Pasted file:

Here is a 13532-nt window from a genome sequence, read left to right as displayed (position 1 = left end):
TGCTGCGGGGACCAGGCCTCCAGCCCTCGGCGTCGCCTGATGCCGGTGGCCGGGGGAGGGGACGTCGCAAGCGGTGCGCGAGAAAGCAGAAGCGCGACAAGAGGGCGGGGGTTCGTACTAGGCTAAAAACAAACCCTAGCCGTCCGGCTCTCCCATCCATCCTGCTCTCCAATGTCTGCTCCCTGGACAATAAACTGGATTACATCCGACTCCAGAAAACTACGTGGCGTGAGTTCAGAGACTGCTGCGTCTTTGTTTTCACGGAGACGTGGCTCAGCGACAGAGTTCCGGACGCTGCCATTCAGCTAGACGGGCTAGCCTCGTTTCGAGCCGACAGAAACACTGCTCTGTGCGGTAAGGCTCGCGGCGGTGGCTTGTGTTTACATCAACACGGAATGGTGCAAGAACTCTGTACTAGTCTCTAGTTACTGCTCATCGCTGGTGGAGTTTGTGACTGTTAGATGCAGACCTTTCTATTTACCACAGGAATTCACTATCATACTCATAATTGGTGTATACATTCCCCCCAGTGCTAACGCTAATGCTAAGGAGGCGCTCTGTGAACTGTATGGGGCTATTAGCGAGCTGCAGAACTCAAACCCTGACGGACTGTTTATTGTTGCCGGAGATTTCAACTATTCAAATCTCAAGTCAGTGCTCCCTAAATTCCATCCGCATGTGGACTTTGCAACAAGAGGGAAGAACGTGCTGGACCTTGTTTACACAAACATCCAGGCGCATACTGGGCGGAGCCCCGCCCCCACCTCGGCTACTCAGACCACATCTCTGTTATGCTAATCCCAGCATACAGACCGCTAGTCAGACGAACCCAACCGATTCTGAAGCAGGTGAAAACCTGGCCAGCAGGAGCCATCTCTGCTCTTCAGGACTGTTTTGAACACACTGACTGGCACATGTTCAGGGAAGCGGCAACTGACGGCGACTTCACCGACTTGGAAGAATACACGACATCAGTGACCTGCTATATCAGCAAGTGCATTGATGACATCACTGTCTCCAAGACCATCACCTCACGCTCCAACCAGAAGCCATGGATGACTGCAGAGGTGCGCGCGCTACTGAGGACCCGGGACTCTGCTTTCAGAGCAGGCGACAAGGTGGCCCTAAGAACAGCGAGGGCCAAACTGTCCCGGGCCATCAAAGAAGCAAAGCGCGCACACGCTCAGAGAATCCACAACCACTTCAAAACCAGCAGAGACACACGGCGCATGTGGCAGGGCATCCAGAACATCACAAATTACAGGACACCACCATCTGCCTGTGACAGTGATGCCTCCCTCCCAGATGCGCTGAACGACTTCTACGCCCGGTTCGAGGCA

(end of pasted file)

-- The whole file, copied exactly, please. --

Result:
Here is a 13532-nt window from a genome sequence, read left to right as displayed (position 1 = left end):
TGCTGCGGGGACCAGGCCTCCAGCCCTCGGCGTCGCCTGATGCCGGTGGCCGGGGGAGGGGACGTCGCAAGCGGTGCGCGAGAAAGCAGAAGCGCGACAAGAGGGCGGGGGTTCGTACTAGGCTAAAAACAAACCCTAGCCGTCCGGCTCTCCCATCCATCCTGCTCTCCAATGTCTGCTCCCTGGACAATAAACTGGATTACATCCGACTCCAGAAAACTACGTGGCGTGAGTTCAGAGACTGCTGCGTCTTTGTTTTCACGGAGACGTGGCTCAGCGACAGAGTTCCGGACGCTGCCATTCAGCTAGACGGGCTAGCCTCGTTTCGAGCCGACAGAAACACTGCTCTGTGCGGTAAGGCTCGCGGCGGTGGCTTGTGTTTACATCAACACGGAATGGTGCAAGAACTCTGTACTAGTCTCTAGTTACTGCTCATCGCTGGTGGAGTTTGTGACTGTTAGATGCAGACCTTTCTATTTACCACAGGAATTCACTATCATACTCATAATTGGTGTATACATTCCCCCCAGTGCTAACGCTAATGCTAAGGAGGCGCTCTGTGAACTGTATGGGGCTATTAGCGAGCTGCAGAACTCAAACCCTGACGGACTGTTTATTGTTGCCGGAGATTTCAACTATTCAAATCTCAAGTCAGTGCTCCCTAAATTCCATCCGCATGTGGACTTTGCAACAAGAGGGAAGAACGTGCTGGACCTTGTTTACACAAACATCCAGGCGCATACTGGGCGGAGCCCCGCCCCCACCTCGGCTACTCAGACCACATCTCTGTTATGCTAATCCCAGCATACAGACCGCTAGTCAGACGAACCCAACCGATTCTGAAGCAGGTGAAAACCTGGCCAGCAGGAGCCATCTCTGCTCTTCAGGACTGTTTTGAACACACTGACTGGCACATGTTCAGGGAAGCGGCAACTGACGGCGACTTCACCGACTTGGAAGAATACACGACATCAGTGACCTGCTATATCAGCAAGTGCATTGATGACATCACTGTCTCCAAGACCATCACCTCACGCTCCAACCAGAAGCCATGGATGACTGCAGAGGTGCGCGCGCTACTGAGGACCCGGGACTCTGCTTTCAGAGCAGGCGACAAGGTGGCCCTAAGAACAGCGAGGGCCAAACTGTCCCGGGCCATCAAAGAAGCAAAGCGCGCACACGCTCAGAGAATCCACAACCACTTCAAAACCAGCAGAGACACACGGCGCATGTGGCAGGGCATCCAGAACATCACAAATTACAGGACACCACCATCTGCCTGTGACAGTGATGCCTCCCTCCCAGATGCGCTGAACGACTTCTACGCCCGGTTCGAGGCA